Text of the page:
South America

Catching Raindrops Eases Tensions

Rebeca and Nestor are promoting peace in their communities thanks to rooftop rainwater harvesting. Conflicts over land and water rights between indigenous people and “criollo” settlers have been a reality for nearly 100 years in the Argentine and Bolivian Chaco. Today, the settlers are as poor as their indigenous neighbors, and the existence of both groups is threatened by frequent six-month droughts. As Nestor puts it, “When it comes to water, there is no difference between us.”

Rebeca is the granddaughter of a criollo rancher, and Nestor a member of the indigenous, historically hunter/gatherer Wichi people. They evaluate and work with communities in the hot, semi-arid region of South America known as the Gran Chaco to find solutions to their chronic water deficits.

Rebeca is one of the few women on a local inter-ethnic team that surveys families. The team calculates water needs and creates maps using GPS in order to ask authorities to prioritize assistance in these remote locations. Nestor is a skilled construction worker who builds 4,000-gallon cement cisterns to hold rainwater collected from rooftops during seasonal rains, and teaches others to do so as well. A natural peacemaker, he is often called on to help solve or prevent conflicts among the groups.

Storage tanks are a practical solution that is proving to ease tensions. Humans and livestock can drink the collected rainwater, and it can also be used for household and agricultural needs that would otherwise be difficult or impossible to carry out during dry seasons.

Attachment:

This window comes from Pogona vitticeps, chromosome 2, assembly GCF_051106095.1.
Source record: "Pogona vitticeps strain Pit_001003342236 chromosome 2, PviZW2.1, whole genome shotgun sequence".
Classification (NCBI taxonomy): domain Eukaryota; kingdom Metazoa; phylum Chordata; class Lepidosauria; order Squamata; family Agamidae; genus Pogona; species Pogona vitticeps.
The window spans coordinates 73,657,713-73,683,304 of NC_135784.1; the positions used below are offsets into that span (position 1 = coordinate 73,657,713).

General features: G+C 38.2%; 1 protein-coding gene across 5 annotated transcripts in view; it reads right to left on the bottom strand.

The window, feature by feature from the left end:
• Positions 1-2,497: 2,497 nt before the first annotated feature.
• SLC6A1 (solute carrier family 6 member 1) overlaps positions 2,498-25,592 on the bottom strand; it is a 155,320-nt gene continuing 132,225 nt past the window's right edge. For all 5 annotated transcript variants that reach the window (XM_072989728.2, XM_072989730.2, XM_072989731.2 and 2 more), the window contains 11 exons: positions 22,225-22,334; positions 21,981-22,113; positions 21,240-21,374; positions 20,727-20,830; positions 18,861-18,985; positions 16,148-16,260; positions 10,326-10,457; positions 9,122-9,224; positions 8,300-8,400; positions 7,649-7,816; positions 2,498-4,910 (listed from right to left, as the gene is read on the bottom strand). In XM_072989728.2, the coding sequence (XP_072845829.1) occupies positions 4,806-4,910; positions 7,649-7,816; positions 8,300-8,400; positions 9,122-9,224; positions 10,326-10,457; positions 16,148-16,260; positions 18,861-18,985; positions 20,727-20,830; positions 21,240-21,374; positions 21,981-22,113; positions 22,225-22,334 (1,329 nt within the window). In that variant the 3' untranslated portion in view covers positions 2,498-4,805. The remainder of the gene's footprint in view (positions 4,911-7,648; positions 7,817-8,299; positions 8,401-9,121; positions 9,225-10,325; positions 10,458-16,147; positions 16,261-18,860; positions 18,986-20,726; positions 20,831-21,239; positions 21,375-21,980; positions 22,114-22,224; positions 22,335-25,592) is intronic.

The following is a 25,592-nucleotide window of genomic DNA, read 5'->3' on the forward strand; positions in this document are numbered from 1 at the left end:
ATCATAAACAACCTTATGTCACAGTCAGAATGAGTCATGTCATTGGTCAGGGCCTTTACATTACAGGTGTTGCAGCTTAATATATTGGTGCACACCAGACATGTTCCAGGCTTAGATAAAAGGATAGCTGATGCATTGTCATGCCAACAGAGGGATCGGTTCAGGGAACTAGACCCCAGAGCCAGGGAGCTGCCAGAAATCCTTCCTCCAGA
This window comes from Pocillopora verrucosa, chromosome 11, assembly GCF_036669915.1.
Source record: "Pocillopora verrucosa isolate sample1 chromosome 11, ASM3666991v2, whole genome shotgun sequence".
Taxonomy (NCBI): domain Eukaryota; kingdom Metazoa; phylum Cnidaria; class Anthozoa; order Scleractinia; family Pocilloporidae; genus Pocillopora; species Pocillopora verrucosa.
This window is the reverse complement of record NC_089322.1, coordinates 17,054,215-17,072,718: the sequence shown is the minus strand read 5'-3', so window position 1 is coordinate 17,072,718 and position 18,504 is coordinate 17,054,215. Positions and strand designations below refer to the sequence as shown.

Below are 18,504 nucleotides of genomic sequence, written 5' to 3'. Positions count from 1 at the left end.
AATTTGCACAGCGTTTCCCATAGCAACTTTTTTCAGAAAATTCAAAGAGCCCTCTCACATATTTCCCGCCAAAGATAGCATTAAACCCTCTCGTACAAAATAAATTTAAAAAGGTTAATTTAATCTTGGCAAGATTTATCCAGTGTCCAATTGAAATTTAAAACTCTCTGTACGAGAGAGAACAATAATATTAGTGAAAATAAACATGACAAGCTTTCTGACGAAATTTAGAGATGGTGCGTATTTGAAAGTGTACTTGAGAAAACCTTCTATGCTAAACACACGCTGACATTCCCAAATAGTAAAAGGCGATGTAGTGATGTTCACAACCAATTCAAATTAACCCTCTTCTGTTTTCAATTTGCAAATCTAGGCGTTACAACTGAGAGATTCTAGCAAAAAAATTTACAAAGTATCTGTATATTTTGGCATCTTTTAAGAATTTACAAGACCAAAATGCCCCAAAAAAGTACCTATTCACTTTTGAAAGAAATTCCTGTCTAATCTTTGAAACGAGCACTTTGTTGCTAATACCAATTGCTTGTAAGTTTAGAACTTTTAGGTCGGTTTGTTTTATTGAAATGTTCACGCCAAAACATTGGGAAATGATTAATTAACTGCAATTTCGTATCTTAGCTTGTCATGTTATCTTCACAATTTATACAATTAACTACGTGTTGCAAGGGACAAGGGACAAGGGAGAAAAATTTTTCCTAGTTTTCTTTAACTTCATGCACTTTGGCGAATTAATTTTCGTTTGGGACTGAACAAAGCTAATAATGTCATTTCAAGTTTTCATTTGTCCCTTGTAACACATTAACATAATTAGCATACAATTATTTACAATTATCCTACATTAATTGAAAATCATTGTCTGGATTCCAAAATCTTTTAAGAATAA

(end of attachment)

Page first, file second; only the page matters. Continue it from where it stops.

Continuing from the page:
Photo caption: Rebeca puts community at ease

Argentina-Bolivia Gran Chaco program
Led by World Renew and Local Partner CERDET
45 communities, 318 households, 2,226 individuals

02/01/2018 | Comments: 0 | Add Comment | Read More

Land rights and Food Security in the Gran Chaco Region

CWS, FRB, and Week of Compassion, Presbyterian Hunger Program and UMCOR hosted this informational webinar about the Gran Chaco Region.

The Chaco is the biggest forest reserve on the continent after the Amazon and the largest dry forest in the world. A major eco-system, it is also a region with great cultural diversity, home to 25 different indigenous ethnic groups including communities who for centuries lived as semi-nomadic hunter gatherers before losing most of their land. 

Now in its tenth year the FRB Chaco Program supports efforts by the indigenous peoples to reclaim their ancestral lands and assists them to improve food security and nutrition.

05/20/2015 | Comments: 0 | Add Comment | Read More


Two of FRB's partners, Week of Compassion and Church World Service (CWS), support local Paraguayan partner Mingarã in the Chaco Region of Paraguay. Mingarã works with indigenous communities of the Chaco through assistance in accessing and securing ancestral land rights, promoting sustainable agriculture to provide food security and nutrition and facilitating access to safe water.

In March of this year I had the opportunity to spend time with the community of San Lazaro during a visit with Week of Compassion, CWS and Foods Resource Bank.  Just days before Holy Week the visit brought to mind the Raising of Lazarus  -  miracles of Jesus which fill us with hope and life – as the inhabitants of the San Lazaro community, after decades of struggle, finally managed to move to a piece of land which is rightfully theirs.

04/16/2015 | Comments: 0 | Add Comment | Read More

FRB visit raises morale in Colombia